Of course it is easy for an atheist to reject this reading of the world: ‘Only a capricious, mean-minded, stupid god [could] create a world that is so full of injustice and pain …’.[20] Yet, from a scientific viewpoint, it is very far from obvious that the universe could have been arranged in a better way. This is, essentially, God’s riposte to this challenge, as expressed in the Book of Job (38:1–18). To modern science, ever since Einstein’s deduction of relativity and the subsequent discoveries around quantum mechanics, it is clear that the universe expresses both apparently ‘stable’ structures (which venerable Newtonian physics can still describe accurately in many cases) and random physical processes, which are formally referred to as ‘stochastic’ processes.[21] But it is now clear that interactions between stochastic processes give rise to the very structures that we regard as ‘stable’. Hence it turns out that ‘capricious’, stochastic processes are indispensable if we are to have the universe we know (and we cannot know any other).

Stochastic processes occur on all scales in space and time, from stellar nebulae to the cells in every living organism. For the most part, stochastic dynamics generate structures of breathtaking fecundity. Nevertheless, from the perspective of vulnerable, short-lived humans, many familiar stochastic processes threaten life. For instance, lightning strikes can kill. Yet if lightning did not exist, the Earth’s atmospheric ozone layer would be lost, exposing all animals to fatal solar radiation and hypothermia as heat would be lost to outer space. Over longer timescales, the absence of stochastic plate-tectonic processes, such as earthquakes and volcanic eruptions, might be welcome, but all life would eventually become extinct, as nutrients would be mineralised. In our own bodies, stochastic processes are indispensable in cell division, without which no life would continue; and yet the same processes give rise to cancer. While it is understandable to feel aggrieved, from a scientific perspective it is irrational angrily to curse all ‘capricious’ processes, for in their absence none of us would exist to complain in the first place.[22] Of course, one might claim that the balance between stochastic processes and stable structures is poor, albeit there is no scientific basis to reach that conclusion. What we do know is that numerous physical constants are poised precisely at the magnitudes required to allow life to emerge.[23]

 So our world emerges as an inherent mixture of blessings and misfortunes. Whether an individual judges this mixture positively is subjective. I get the impression that most humans view the balance favourably. For my part, as I undertake my Examen daily, I always find a surfeit of blessings over desolations, even on the very darkest days. Admittedly, I have yet to endure the extremes of spiritual devastation.[24] Yet the more I persevere with the Examen, the more positive becomes my appreciation of God’s loving gifts and graces.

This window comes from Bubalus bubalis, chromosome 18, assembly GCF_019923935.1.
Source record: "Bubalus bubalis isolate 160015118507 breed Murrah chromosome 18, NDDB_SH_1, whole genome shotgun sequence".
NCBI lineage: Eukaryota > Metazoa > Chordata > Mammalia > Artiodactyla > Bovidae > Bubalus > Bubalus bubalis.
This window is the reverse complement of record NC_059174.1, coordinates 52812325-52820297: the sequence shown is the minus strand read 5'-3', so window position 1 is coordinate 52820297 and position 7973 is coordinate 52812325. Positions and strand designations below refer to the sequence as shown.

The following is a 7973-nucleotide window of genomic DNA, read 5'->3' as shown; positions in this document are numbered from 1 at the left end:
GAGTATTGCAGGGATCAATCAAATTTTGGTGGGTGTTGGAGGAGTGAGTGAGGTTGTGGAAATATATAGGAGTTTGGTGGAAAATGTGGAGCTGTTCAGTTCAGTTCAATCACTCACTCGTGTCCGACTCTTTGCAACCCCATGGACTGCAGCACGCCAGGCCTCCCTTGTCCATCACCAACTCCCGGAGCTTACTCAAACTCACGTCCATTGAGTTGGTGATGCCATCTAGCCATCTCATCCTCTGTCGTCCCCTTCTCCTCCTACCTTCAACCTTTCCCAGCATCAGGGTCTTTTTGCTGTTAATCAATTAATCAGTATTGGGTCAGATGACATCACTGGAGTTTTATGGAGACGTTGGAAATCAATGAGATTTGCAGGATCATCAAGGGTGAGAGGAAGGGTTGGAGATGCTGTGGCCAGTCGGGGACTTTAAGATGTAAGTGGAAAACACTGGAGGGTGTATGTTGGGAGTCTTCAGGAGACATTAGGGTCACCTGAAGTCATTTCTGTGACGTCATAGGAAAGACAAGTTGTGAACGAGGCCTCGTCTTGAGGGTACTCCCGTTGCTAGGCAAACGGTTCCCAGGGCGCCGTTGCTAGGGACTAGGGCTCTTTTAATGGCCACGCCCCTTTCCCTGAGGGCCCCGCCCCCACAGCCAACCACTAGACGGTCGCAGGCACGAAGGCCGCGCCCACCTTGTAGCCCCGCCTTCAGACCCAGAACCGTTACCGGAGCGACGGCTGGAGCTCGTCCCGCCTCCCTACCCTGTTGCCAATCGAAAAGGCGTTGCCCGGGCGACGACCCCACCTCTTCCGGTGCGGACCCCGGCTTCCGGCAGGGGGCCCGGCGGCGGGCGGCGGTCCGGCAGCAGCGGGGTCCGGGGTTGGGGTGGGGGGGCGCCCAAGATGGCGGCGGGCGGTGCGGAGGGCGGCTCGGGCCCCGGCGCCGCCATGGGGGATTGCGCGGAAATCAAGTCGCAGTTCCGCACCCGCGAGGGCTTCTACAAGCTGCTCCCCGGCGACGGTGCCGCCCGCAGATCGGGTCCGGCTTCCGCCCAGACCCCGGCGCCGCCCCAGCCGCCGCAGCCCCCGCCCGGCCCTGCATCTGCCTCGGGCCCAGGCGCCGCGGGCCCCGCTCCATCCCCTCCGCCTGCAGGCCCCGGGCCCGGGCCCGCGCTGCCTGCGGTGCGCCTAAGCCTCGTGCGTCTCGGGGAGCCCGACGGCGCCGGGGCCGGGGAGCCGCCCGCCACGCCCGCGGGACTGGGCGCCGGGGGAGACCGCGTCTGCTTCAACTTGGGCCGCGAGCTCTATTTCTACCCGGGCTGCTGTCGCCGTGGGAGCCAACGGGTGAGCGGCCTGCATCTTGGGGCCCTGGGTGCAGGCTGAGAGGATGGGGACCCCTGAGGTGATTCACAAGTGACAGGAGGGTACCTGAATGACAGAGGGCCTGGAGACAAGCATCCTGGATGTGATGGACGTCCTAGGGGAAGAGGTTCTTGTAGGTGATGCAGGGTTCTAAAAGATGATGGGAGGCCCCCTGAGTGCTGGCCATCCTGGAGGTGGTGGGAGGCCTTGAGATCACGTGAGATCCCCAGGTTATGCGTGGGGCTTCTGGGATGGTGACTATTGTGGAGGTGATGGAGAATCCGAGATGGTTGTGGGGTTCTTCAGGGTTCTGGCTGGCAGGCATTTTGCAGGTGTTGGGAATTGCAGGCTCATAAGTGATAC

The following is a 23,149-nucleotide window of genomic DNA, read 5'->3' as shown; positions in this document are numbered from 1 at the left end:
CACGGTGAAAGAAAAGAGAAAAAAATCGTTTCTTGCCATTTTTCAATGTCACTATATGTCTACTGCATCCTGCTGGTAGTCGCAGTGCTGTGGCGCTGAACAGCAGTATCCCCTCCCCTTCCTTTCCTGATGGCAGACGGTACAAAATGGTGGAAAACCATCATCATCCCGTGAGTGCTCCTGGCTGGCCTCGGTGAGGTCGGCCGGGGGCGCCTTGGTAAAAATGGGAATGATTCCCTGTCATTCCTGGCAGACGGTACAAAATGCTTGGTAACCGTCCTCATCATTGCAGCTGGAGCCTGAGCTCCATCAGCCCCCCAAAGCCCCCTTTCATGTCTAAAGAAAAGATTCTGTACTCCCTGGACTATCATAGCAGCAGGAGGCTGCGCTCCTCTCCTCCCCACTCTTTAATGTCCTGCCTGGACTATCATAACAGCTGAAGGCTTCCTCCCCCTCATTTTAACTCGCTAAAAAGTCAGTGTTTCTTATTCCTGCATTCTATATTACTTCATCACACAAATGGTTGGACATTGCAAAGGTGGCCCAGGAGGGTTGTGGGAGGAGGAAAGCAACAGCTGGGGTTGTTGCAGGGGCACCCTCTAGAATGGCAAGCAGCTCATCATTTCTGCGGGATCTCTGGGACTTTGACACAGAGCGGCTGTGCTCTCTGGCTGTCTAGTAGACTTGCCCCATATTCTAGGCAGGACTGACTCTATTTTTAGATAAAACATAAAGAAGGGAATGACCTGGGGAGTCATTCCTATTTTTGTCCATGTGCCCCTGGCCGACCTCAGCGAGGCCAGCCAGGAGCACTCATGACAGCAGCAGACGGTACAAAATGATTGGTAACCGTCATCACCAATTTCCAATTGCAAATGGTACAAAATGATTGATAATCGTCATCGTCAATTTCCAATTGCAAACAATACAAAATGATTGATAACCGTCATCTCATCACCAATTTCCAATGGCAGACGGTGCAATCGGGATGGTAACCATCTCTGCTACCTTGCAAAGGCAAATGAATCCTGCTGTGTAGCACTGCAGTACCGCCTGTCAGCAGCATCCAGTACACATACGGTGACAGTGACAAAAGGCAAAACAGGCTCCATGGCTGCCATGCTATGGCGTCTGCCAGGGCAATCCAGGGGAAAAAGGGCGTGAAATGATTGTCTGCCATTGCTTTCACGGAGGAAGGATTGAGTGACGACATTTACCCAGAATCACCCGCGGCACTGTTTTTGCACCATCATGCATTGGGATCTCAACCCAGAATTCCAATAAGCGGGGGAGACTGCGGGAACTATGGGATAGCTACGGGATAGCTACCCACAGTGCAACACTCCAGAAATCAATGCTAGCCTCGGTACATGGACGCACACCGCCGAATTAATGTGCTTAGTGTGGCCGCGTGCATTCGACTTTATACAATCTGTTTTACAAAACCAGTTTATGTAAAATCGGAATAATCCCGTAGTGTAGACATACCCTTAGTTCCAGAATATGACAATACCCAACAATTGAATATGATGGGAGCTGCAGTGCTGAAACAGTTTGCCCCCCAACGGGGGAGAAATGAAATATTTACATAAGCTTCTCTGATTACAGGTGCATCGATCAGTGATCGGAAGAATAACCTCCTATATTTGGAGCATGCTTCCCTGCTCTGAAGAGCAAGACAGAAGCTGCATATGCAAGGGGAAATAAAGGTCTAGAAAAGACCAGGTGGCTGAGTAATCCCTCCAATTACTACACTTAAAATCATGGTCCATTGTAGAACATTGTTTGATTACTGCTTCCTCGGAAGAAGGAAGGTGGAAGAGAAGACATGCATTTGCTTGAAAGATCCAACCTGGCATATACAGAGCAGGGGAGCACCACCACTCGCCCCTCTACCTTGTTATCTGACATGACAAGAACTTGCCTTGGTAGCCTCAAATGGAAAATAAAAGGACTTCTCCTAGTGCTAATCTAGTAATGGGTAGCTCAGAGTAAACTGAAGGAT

‘Next you’re going to tell me that you believe in miracles …’

Before considering ‘miracles’, it is important to acknowledge that healing exists—most prominently through the work of health professionals. Given that all humans are creatures of God’s love, health care is integral to divine healing. Furthermore, a wider spectrum of suffering is healed by the ministry of the Church community:

To bring to the patient a sense of the presence of Christ and of his fellow Christians, to strengthen his faith and his awareness of the love by which he is surrounded, to restore to him a sense of belonging to a community in which his life matters; all these things might be expected to help his recovery.[25]

I have repeatedly experienced this divine healing at first hand.[26]

But what of ‘miracles’? Many instances are documented of prayer preceding spectacular healing.[27] Yet from a scientific perspective, it is difficult to categorize a given case of healing as ‘miraculous’ on the grounds that medical science does not currently have any explanation; after all, science is advancing continually, and fresh explanations may yet emerge for events that were previously inexplicable.

To obsess about identifying ‘miracles’ risks missing a crucial precept. If we truly believe that God is present in all things, as St Ignatius Loyola emphasizes, then God works in natural processes. But given that God remains sovereign—notwithstanding voluntary self-limitation—then God can overrule normal processes. But this does not constitute a violation of creation, because (as St Thomas Aquinas explained),

God … cannot literally intervene in the universe because He is always there—just as much in the normal, natural run of things as in the resurrection of Christ or in any other miraculous event. [Hence] a miracle is not a special presence of God; it is a special absence of natural causes—a special absence that makes the perpetual presence of God more visible to us. Since God is there all the time, and since He doesn’t need to be mentioned when we are doing physics or biology, or doing the shopping, we are in danger of forgetting Him. So a miracle is … an exuberant gesture, like an embrace or a kiss, to say, ‘Look, I’m here; I love you’, lest in our wonder and delight at the works of His creation we forget that all we have and are is the radiance of His love for us.[28]

This is precisely my understanding of what Jesus meant when he said that the sick are healed ‘so that God’s works might be revealed’ in them (John 9:3).

‘So what difference does it make for you to be a scientist?’

At one level, to be a scientist makes no difference at all: anyone from any walk of life is invited to embrace God’s love. But given that I am a scientist, it would be ungrateful to discard my experience and expertise as I accept the Lord’s invitation to communion with the Trinity. So I am called to be the most conscientious scientist I can be; to proclaim my gratitude and praise for all of the wonders of the creation that I have the privilege to observe. But beyond that, I am called to proceed ‘way beyond all science’, to rejoice that ‘my sole occupation is love’.[29]